As Americans, we live in the richest nation in the world. Because we are surrounded with degrees of material prosperity and opulence that relatively few have ever enjoyed, the idea of being poor in spirit presents us with both an extraordinary challenge and an opportunity that can either prove to be powerful or destructive depending on how we choose to respond to it. How are we supposed to be poor in spirit while being rich in things?
First, we must understand what the phrase poor in spirit means. This phrase is found in Jesus’ Sermon on the Mount in Matthew 5:3. It is the first of the eight beatitudes that all begin with blessed, which means literally “to be happy, fortunate or blissful.”
We need to understand the actual meaning of these words. The word poor comes from the Greek word that means “to shrink, cower or cringe,” as beggars often did in that day. Classical Greek used the word to refer to a person who was reduced to total destitution: one who was crouched in the corner begging, with one hand reaching out and the other covering his face in shame. This term is not just used to simply mean poor, but begging poor. This is the same word used in Luke 16:20 to describe Lazarus.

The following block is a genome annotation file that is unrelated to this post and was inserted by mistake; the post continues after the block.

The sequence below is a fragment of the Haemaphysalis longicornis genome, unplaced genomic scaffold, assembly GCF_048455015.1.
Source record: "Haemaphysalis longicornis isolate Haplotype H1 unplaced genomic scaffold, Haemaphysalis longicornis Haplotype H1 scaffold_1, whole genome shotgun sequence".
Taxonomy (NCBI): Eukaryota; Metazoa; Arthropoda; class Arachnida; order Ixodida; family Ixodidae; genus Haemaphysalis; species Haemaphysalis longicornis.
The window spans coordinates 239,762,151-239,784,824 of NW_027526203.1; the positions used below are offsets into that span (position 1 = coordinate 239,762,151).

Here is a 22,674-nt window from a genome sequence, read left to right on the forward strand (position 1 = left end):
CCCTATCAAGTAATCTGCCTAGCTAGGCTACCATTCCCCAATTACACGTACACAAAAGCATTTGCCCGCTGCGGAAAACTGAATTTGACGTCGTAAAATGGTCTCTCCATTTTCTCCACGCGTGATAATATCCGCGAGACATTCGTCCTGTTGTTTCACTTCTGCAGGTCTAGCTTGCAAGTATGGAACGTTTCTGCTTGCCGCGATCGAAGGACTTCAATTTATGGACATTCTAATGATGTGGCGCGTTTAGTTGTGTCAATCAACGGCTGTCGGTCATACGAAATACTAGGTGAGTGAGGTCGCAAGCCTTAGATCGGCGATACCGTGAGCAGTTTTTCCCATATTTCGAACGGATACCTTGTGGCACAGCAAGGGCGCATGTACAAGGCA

The Greek word normally used for poverty is a different word entirely and is used in Luke 21:2 to describe the poor widow Jesus observed giving her offering at the temple. She had very little, but she still had two small copper coins. The words “in spirit” focus not on material poverty, but on spiritual poverty. In the same way that people are begging poor materially, here Jesus is describing begging poor spiritually.
Being poor in spirit comes when we recognize our total spiritual destitution and our complete dependence on God. There is no saving resource in us. There is nothing that we can offer of value. We are left begging poor and our only recourse is to reach out our sin-sick hands and beg God for mercy and grace.
The story of the Pharisee and the tax collector in Luke 18:10-14 (NIV) is the classic contrast between one who was rich in spirit and one who was poor in spirit. Jesus said,